January 31, 2009
About a month ago, I read Kyle Orland’s superb Games for Lunch column entry for Nintendo’s Personal Trainer: Cooking. He seemed pretty satisfied wtih the overall experience so when I was thinking of ideas for my birthday (Jan. 19), I figured it was an easy choice to add it to my list. I end up with far more games than I can play to completion throughout a year, so I’m always looking for things that are either a.) different enough that I don’t mind if it sits there for a bit before I get to it or b.) game related books or other junk.
Tonight was the first test of Cooking, with a US recipe for Fried Chicken. The software allows you to pick your recipes by pretty much any way you can think to categorize food, but probably the most fun way to choose is to pick a country and go from there. To make it easy on myself, I chose the US since I’d probably have most of the ingredients on hand already and would have a good idea how it should taste.
I made a huge mess, but ended up with some pretty great tasting fried chicken! The relatively simple recipe called for Cayenne Pepper as one of its spices, and that added some nice heat underneath the batter. My first go at the batter was a disaster and I think either the recipe was a little off or I simply put too much flour in there. It was nowhere near “smooth” and I had to chuck it. Some really cool features of the software are video clips for various cooking techniques and hands off control for moving through the steps. Unfortunately as Kyle noted in his column, the DS “hears” you making all sorts of noise in the kitchen so you have to turn off the voice recognition or the cooking steps will be over before you start!
Now that I’m finished everything (shopping, prep, cooking, eating, cleanup), I think I’ll be happy to try it all again sometime soon. There’s an abundance of good looking recipes to choose from and having those videos really came in handy to see how to chop parsley properly and cut the chicken for cooking. I took the DS shopping today and the built-in shopping list for my recipe was very handy. Plus I could check to see if I had all the cooking utensils I’d need right there in the recipe.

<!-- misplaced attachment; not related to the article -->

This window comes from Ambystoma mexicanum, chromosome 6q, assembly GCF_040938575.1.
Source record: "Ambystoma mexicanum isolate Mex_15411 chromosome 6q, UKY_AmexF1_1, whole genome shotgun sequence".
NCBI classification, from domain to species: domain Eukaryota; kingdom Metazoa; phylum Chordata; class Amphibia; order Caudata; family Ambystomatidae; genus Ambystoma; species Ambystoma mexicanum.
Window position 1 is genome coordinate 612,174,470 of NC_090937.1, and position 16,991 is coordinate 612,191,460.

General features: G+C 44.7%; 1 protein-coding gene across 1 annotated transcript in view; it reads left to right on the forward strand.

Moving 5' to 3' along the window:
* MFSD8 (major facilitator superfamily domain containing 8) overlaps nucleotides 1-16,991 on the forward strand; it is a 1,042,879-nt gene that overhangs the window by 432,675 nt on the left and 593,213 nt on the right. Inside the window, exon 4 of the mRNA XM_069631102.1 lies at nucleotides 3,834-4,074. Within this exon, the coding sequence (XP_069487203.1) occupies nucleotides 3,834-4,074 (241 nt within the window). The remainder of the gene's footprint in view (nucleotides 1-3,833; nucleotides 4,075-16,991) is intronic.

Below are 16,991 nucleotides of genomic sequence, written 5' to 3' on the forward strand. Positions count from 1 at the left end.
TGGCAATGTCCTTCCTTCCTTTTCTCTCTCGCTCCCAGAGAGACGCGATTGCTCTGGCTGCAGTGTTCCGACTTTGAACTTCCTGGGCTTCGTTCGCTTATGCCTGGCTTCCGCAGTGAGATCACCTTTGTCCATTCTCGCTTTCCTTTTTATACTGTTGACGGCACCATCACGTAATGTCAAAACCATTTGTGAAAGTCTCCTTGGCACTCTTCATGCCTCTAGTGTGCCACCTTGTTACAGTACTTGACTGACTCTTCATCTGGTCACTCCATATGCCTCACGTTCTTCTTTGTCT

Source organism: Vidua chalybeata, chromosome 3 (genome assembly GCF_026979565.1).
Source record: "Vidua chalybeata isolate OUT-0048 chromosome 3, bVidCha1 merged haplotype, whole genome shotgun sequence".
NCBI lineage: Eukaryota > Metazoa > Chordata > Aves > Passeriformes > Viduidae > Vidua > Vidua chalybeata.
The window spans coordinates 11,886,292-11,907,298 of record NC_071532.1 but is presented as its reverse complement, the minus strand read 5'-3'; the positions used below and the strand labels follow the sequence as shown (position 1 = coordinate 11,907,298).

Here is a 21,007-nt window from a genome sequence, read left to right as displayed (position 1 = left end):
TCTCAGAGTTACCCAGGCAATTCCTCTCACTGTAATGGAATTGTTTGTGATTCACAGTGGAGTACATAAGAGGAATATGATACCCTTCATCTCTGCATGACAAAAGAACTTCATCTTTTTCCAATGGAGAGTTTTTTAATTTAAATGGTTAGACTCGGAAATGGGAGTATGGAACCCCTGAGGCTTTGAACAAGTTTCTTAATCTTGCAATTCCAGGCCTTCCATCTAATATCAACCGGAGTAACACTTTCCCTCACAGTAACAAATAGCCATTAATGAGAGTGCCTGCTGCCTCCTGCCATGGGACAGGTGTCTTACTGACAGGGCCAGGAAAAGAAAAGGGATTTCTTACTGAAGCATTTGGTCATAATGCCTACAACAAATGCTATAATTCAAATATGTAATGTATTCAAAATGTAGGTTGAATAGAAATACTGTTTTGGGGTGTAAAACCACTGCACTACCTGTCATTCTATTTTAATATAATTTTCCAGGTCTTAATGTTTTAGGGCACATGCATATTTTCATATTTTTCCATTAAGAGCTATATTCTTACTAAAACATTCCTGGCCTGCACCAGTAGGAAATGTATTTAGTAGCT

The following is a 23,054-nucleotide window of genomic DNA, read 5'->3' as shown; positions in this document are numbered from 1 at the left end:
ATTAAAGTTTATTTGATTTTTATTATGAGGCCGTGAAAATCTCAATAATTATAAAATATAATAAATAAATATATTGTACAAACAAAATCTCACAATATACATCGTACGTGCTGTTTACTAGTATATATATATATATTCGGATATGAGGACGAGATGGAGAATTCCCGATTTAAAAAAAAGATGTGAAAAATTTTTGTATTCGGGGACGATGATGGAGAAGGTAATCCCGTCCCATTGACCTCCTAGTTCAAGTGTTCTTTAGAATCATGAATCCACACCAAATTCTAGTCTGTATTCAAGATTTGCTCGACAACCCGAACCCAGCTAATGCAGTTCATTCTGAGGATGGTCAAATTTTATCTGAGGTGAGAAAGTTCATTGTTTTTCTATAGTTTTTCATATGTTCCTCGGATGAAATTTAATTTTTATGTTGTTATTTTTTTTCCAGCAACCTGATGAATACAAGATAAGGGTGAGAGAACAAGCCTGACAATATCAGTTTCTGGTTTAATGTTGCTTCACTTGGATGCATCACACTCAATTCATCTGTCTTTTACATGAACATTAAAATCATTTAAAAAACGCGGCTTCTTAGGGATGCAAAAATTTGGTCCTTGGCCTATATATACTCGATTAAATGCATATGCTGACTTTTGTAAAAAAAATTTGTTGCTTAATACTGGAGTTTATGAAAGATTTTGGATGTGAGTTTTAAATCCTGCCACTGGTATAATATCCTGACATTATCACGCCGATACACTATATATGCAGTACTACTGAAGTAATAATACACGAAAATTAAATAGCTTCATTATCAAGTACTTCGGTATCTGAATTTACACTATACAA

The whole experience was a little more satisfying as a learning tool than using a book, and even though my DS needed to be cleaned up afterward, it was all worth the effort. If you’re looking for something a little different that’s videogame related but not just another game to throw on the pile, check it out.
January 30, 2009
The title of this post can refer to two things… game-related, it’s all about Warhammer 40,000: Dawn of War II and more specifically Games for Windows Live. Personally, it’s about the gaping hole I have in one of my teeth; large enough to park a bus inside it.
Fortunately, the pain hasn’t arrived with the tooth yet. One of my fillings fell out last night and I’ve had all kinds of frustration with this particular molar and fillings just not sticking. At some point it’s likely to require a root canal, but I won’t find out until Thursday if that’s the case this time as that’s the first I could get in. Soft foods and lots of mouthwashing for me until then.
As for Warhammer and Games for Windows Live: it’s Universe At War all over again. Just as in that RTS, I simply cannot get GFWLive to work on my machine with Dawn of War II. I have tried everything. I’ve opened every port they require for GFWLive and gone as far as I’m willing to go. It’s just plain nuts that it won’t work!
What’s even more frustrating is that it’s an entirely unnecessary layer between myself and playing the game. For years and years PC gaming has gotten along just fine without additional services that want massive amounts of open ports on your router, sign-on names and achievements. The games were fun to play all on their own, and finding other players was as easy as clicking on “Multiplayer” and seeing a list of servers. GFWLive throws a whole other layer in the way of me playing and because it’s not transparent, it makes me fume.
I can separate the problems of GFWLive (Microsoft) from those of Relic (the game’s developer) or THQ (the game’s publisher), but how many others who encounter the same problems as me are going to do the same? What completely boggles my mind is why a developer and publisher would want their cart tied to this particular horse. It just seems like a complete waste of time, resources, and consumer good will.
Nothing good has come out of the Games for Windows initiative that Microsoft started and seems happy to mostly ignore in development, technical support and marketing. Just like nothing good has come of this damn tooth and its fillings that keep falling out. It’s probably time for both of them to go away for good.